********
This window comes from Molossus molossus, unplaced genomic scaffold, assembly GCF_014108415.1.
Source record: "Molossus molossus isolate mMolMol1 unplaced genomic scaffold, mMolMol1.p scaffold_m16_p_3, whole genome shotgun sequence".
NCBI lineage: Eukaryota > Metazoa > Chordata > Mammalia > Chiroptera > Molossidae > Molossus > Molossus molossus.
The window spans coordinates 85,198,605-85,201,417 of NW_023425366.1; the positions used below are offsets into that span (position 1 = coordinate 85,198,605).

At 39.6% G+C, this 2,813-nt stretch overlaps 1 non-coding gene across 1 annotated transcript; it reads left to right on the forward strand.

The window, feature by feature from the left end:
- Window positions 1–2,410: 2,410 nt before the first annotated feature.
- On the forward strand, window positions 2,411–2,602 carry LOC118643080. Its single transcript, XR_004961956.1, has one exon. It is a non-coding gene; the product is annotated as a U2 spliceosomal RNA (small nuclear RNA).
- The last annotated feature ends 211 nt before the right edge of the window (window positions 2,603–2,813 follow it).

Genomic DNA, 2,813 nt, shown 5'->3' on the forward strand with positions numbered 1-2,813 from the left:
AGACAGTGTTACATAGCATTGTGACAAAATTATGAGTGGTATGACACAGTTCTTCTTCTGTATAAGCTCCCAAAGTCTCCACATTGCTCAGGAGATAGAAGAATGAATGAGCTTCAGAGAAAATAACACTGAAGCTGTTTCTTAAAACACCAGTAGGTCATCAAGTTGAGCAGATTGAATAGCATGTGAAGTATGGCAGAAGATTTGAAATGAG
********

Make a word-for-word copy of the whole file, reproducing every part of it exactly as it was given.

This window comes from Molossus molossus, unplaced genomic scaffold, assembly GCF_014108415.1.
Source record: "Molossus molossus isolate mMolMol1 unplaced genomic scaffold, mMolMol1.p scaffold_m16_p_3, whole genome shotgun sequence".
NCBI lineage: Eukaryota > Metazoa > Chordata > Mammalia > Chiroptera > Molossidae > Molossus > Molossus molossus.
The window spans coordinates 85,198,605-85,201,417 of NW_023425366.1; the positions used below are offsets into that span (position 1 = coordinate 85,198,605).

At 39.6% G+C, this 2,813-nt stretch overlaps 1 non-coding gene across 1 annotated transcript; it reads left to right on the forward strand.

The window, feature by feature from the left end:
- Window positions 1–2,410: 2,410 nt before the first annotated feature.
- On the forward strand, window positions 2,411–2,602 carry LOC118643080. Its single transcript, XR_004961956.1, has one exon. It is a non-coding gene; the product is annotated as a U2 spliceosomal RNA (small nuclear RNA).
- The last annotated feature ends 211 nt before the right edge of the window (window positions 2,603–2,813 follow it).

Genomic DNA, 2,813 nt, shown 5'->3' on the forward strand with positions numbered 1-2,813 from the left:
AGACAGTGTTACATAGCATTGTGACAAAATTATGAGTGGTATGACACAGTTCTTCTTCTGTATAAGCTCCCAAAGTCTCCACATTGCTCAGGAGATAGAAGAATGAATGAGCTTCAGAGAAAATAACACTGAAGCTGTTTCTTAAAACACCAGTAGGTCATCAAGTTGAGCAGATTGAATAGCATGTGAAGTATGGCAGAAGATTTGAAATGAG